This list entry does not comprise part of an Asset Grouping. Asset Groupings are not part of the official record but are added later for information.

The above map is for quick reference purposes only and may not be to scale. For a copy of the full scale map, please see the attached PDF - 1000245 .pdf

The PDF will be generated from our live systems and may take a few minutes to download depending on how busy our servers are. We apologise for this delay.

Built between 1775 and 1783 as an upper middle class residential area, the square has had many distinguished residents, including Lord Eldon , one of Britain's longest serving and most celebrated Lord Chancellors , who lived in the largest house in the square for many years. The square takes its name from the main title of the Russell family, the Dukes of Bedford , who owned much of the land in what is now Bloomsbury.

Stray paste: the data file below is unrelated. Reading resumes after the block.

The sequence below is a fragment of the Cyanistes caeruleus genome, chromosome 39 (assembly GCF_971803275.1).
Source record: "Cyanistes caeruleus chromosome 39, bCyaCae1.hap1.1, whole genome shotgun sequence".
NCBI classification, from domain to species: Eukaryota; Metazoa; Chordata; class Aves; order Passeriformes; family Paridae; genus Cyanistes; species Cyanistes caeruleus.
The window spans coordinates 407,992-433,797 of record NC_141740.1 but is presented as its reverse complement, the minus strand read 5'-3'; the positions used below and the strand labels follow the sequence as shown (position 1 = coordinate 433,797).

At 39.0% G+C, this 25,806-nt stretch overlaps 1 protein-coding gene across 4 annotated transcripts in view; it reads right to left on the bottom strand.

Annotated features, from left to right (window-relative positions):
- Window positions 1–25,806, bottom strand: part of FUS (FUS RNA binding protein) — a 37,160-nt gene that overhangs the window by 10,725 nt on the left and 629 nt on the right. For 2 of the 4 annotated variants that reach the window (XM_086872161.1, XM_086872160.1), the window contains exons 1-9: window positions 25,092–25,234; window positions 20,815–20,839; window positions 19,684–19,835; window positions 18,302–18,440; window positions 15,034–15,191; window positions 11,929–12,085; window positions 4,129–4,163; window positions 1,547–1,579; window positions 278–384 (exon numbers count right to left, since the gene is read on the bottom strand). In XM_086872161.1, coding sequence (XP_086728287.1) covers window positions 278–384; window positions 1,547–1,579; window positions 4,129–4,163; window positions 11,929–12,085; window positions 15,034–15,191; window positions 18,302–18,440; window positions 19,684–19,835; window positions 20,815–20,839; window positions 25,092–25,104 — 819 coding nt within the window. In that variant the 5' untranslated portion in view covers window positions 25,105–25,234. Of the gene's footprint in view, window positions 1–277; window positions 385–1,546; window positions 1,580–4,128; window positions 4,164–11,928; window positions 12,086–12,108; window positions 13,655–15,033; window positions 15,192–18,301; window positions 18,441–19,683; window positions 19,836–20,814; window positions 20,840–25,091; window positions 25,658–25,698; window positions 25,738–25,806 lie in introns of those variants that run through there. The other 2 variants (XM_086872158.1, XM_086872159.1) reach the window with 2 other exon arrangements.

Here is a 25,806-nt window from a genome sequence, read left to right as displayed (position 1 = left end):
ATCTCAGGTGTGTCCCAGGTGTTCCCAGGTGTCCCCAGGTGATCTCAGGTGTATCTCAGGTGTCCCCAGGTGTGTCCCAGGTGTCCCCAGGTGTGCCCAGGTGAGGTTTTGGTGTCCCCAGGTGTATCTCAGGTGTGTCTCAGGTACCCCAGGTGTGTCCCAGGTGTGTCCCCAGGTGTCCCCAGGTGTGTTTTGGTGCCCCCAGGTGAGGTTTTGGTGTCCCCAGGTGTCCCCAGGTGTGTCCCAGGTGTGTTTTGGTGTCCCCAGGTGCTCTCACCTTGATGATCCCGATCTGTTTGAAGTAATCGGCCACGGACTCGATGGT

Bedford Square is one of the best preserved set pieces of Georgian architecture in London, but most of the houses have now been converted into offices. Numbers 1-10, 11, 12–27, 28–38 and 40–54 are grade I listed buildings . The central garden remains private. Bedford College , the first place for female higher education in Britain, was formerly located in (and named after) Bedford Square.

Bloomsbury is an area of the London Borough of Camden , between Euston Road and Holborn . It was developed by the Russell family in the 17th and 18th centuries into a fashionable residential area. It is notable for its garden squares , [2] literary connections , and numerous cultural, educational and health care institutions. Bloomsbury Square was laid out in 1660 by Thomas Wriothesley, 4th Earl of Southampton . [3] Much of the district was planned and built by James Burton . [4]